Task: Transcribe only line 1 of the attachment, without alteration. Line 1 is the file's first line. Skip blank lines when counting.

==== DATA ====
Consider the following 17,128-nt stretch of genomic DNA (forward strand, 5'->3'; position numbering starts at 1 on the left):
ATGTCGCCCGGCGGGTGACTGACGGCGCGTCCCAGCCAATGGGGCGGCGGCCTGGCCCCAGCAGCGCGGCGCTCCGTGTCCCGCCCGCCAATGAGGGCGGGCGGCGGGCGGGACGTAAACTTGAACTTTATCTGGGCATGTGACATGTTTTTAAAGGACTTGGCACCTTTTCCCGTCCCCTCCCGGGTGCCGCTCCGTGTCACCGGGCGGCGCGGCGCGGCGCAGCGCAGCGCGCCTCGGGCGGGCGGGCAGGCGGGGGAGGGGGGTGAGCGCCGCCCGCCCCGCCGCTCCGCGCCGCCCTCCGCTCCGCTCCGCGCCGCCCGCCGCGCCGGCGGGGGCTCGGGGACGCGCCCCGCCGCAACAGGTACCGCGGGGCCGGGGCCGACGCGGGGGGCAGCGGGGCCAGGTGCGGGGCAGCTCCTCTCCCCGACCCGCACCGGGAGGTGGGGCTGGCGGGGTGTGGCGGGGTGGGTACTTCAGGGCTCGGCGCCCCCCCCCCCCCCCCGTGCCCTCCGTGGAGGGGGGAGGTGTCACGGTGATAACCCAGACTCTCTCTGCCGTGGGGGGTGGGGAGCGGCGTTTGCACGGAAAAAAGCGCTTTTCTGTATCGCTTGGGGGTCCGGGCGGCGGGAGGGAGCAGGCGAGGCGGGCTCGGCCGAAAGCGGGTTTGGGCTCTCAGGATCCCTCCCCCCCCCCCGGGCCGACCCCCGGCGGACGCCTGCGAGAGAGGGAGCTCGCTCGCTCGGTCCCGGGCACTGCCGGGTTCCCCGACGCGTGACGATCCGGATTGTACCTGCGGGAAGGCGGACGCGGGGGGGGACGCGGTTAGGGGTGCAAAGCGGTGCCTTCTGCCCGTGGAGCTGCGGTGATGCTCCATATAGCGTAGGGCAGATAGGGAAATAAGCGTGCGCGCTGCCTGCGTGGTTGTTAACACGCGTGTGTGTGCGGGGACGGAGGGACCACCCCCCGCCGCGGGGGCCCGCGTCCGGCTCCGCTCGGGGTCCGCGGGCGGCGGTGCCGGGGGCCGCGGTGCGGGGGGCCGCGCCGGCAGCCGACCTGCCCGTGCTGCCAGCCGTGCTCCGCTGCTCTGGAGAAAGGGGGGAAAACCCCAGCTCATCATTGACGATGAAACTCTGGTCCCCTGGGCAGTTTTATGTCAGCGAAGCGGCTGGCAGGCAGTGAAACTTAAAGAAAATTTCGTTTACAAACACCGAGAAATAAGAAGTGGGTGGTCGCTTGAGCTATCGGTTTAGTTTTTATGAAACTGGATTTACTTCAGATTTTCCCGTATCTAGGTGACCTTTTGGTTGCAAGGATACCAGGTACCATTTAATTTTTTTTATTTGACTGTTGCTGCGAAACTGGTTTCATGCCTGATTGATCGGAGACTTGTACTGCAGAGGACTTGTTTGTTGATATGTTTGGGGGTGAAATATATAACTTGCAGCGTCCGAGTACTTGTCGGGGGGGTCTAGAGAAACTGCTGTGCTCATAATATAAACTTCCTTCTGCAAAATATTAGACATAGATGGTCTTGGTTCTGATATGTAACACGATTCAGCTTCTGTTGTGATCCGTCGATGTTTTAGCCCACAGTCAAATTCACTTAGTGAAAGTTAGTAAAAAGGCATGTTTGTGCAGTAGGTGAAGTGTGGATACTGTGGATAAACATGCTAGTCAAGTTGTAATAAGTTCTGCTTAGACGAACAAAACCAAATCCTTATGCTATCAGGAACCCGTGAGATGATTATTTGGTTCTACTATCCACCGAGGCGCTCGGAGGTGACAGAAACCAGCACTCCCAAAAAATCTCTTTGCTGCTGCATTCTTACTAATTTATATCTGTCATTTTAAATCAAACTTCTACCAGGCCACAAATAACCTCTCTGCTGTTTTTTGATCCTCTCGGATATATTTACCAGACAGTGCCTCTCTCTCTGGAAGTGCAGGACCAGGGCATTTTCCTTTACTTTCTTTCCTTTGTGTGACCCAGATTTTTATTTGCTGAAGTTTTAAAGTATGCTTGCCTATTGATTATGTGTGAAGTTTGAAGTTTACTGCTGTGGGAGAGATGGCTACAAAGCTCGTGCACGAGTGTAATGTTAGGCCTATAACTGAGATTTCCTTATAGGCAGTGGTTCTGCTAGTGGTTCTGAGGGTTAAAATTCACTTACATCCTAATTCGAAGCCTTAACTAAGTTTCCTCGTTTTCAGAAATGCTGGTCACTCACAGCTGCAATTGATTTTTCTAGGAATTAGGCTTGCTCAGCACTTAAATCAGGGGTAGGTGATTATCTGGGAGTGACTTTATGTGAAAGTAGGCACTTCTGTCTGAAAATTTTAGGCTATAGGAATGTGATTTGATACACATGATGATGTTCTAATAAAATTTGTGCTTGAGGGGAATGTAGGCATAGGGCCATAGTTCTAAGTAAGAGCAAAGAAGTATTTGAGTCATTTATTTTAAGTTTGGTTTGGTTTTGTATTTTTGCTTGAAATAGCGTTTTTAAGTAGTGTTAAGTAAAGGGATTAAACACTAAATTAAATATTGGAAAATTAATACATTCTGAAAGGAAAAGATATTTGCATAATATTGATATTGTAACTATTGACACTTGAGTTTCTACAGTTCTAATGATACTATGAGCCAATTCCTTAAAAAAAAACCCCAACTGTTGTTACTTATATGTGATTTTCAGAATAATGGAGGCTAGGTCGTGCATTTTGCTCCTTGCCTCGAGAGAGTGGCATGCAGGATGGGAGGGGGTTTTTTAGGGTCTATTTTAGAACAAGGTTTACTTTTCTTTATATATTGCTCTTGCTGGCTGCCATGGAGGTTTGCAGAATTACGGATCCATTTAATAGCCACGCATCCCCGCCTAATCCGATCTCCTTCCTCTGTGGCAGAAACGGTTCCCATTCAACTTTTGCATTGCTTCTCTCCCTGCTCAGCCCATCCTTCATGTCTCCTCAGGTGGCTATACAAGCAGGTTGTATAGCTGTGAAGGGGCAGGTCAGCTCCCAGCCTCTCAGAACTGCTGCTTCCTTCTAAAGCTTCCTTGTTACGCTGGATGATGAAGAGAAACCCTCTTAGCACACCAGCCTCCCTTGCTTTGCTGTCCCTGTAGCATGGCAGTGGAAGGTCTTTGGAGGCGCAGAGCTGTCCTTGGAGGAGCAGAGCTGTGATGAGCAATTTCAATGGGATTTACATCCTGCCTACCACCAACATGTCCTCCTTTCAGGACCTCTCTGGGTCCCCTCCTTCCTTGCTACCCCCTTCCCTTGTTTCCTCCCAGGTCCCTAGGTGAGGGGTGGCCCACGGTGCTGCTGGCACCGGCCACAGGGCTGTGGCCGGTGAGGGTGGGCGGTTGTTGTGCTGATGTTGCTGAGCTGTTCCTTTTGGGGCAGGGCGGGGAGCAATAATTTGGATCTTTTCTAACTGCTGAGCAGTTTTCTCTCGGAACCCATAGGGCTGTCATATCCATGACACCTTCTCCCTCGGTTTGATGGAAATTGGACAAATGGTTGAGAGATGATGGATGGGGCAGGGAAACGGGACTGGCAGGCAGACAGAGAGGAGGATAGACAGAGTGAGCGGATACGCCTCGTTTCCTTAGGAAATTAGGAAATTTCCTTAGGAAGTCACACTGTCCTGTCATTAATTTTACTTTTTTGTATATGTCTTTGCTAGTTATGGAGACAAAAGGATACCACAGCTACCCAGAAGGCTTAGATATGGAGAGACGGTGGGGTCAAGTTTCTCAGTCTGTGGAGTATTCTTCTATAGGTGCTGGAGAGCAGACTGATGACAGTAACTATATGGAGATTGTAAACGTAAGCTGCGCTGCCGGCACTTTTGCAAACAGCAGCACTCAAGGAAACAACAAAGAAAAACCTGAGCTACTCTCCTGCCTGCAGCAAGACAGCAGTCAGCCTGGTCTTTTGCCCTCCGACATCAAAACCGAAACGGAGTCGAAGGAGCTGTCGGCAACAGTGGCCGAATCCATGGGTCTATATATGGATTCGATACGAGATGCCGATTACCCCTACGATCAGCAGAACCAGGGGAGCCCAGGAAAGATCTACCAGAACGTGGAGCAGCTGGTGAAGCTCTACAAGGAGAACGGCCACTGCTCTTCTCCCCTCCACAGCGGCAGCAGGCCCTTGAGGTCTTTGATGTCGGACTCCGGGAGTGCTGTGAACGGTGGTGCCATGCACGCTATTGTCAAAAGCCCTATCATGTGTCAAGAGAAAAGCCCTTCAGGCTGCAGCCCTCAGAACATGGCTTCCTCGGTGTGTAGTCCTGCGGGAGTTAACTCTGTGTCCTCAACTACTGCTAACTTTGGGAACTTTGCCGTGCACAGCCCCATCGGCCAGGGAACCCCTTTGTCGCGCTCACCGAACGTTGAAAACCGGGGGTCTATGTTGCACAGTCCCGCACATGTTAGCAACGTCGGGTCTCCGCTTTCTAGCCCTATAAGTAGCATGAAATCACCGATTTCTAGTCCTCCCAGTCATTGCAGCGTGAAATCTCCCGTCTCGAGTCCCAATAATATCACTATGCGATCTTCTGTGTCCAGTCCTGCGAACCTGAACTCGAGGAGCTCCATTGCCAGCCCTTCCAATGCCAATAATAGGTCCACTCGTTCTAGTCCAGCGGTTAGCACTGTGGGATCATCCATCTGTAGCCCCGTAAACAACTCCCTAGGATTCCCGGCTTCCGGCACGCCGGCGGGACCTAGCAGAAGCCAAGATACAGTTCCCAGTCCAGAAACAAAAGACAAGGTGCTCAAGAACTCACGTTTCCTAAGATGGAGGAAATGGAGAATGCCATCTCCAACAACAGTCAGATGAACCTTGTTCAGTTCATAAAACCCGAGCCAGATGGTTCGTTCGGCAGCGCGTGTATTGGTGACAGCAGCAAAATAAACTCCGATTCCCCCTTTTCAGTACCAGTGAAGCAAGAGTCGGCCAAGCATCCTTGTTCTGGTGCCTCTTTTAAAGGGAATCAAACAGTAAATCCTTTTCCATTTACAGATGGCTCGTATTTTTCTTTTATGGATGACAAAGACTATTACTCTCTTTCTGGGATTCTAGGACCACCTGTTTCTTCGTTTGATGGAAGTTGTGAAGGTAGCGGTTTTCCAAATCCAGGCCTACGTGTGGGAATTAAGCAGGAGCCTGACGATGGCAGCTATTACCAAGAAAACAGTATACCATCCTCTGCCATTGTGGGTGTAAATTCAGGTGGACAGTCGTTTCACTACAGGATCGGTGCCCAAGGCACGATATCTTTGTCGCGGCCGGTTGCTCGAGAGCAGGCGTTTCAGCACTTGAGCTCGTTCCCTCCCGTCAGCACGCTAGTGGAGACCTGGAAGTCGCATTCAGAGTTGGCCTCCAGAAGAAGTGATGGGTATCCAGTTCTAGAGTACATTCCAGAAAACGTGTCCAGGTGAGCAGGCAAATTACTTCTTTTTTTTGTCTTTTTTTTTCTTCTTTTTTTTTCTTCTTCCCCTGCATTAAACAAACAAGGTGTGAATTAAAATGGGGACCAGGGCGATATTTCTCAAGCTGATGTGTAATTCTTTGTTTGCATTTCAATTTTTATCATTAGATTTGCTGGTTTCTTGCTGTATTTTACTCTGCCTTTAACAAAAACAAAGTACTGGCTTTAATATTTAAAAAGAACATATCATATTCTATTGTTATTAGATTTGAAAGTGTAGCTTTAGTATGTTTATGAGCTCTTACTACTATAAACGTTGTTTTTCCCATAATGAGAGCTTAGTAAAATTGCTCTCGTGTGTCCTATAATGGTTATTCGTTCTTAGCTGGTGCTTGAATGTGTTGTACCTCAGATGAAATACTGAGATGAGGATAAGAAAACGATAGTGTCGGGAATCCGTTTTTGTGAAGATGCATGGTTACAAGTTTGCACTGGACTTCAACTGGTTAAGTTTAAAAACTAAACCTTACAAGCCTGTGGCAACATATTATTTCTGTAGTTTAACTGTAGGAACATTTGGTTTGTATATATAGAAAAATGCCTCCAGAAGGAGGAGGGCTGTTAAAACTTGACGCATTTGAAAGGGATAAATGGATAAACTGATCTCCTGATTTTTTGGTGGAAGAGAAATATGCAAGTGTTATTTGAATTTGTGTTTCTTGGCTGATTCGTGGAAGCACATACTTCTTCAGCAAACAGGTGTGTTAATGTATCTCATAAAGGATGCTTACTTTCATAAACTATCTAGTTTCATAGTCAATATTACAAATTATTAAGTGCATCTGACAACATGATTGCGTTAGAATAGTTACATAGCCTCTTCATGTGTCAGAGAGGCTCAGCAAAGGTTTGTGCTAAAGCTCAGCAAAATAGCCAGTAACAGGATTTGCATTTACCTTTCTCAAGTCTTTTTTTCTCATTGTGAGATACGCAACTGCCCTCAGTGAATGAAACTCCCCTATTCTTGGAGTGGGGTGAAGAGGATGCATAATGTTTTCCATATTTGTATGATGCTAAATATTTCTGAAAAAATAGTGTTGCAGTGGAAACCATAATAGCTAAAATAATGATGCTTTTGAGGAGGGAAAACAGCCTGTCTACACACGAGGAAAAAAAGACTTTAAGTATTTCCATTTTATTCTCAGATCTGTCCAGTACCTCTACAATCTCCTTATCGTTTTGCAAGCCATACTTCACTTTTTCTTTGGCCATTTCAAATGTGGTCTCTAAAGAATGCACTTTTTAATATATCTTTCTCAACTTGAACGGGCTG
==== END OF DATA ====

Consider the following 17,128-nt stretch of genomic DNA (forward strand, 5'->3'; position numbering starts at 1 on the left):